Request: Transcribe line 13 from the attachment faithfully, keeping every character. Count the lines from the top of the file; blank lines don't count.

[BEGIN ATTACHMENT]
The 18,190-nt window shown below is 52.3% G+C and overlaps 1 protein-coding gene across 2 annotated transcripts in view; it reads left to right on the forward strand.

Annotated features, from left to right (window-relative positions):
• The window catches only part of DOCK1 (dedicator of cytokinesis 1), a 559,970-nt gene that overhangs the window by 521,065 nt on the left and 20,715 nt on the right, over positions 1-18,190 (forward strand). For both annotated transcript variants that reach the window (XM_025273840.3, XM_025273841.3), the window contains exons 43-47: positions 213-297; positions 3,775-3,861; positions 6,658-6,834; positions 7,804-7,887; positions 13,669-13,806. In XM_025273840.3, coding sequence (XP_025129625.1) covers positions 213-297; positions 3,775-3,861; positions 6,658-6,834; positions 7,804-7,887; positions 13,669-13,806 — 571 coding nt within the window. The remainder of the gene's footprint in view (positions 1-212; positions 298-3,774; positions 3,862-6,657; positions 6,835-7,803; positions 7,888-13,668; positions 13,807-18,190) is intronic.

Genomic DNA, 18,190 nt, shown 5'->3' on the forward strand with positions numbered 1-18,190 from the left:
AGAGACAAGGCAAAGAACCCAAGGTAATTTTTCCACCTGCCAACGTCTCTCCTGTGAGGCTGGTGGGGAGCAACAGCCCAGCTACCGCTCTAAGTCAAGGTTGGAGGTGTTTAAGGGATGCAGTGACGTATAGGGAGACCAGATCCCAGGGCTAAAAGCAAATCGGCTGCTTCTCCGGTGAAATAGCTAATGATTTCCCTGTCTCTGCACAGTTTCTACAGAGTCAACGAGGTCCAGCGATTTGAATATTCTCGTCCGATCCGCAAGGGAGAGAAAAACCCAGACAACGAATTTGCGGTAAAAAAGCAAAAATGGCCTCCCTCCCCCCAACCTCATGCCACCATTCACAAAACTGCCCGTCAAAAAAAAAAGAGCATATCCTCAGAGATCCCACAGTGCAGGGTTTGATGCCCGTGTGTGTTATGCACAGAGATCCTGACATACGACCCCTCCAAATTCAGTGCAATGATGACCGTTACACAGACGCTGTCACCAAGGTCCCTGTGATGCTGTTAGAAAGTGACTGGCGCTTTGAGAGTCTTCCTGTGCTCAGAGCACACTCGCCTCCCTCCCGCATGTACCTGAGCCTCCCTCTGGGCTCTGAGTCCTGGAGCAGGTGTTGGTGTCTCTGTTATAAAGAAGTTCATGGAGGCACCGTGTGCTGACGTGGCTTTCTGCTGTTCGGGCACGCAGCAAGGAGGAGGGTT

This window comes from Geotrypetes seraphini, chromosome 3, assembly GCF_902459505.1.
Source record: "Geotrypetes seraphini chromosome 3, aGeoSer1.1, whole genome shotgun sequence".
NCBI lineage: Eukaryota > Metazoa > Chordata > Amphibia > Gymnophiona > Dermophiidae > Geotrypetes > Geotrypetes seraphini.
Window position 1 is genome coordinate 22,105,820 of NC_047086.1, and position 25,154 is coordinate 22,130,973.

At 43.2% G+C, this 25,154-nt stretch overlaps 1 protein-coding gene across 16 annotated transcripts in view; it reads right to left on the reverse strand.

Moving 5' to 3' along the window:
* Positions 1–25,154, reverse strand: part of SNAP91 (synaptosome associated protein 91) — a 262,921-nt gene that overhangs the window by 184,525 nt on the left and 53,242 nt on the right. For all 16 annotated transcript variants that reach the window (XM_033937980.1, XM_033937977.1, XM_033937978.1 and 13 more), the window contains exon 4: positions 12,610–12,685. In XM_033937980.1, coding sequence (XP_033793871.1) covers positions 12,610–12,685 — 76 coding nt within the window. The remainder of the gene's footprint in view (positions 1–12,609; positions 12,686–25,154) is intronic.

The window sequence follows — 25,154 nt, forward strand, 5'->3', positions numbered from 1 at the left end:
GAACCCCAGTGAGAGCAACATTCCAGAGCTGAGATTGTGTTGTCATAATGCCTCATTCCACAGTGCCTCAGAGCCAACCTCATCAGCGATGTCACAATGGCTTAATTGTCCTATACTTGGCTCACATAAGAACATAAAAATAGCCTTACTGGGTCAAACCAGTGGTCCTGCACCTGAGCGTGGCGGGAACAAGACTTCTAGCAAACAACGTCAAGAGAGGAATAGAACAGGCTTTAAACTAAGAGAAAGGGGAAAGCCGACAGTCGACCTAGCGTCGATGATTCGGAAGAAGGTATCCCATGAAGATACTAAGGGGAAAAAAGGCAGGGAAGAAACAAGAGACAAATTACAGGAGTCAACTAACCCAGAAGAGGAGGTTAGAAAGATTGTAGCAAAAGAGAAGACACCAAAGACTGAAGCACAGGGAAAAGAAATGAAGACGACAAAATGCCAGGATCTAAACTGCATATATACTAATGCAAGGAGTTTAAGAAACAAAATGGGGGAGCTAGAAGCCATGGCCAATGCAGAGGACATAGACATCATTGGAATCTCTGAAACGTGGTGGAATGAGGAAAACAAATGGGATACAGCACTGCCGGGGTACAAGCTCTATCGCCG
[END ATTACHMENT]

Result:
The window sequence follows — 25,154 nt, forward strand, 5'->3', positions numbered from 1 at the left end: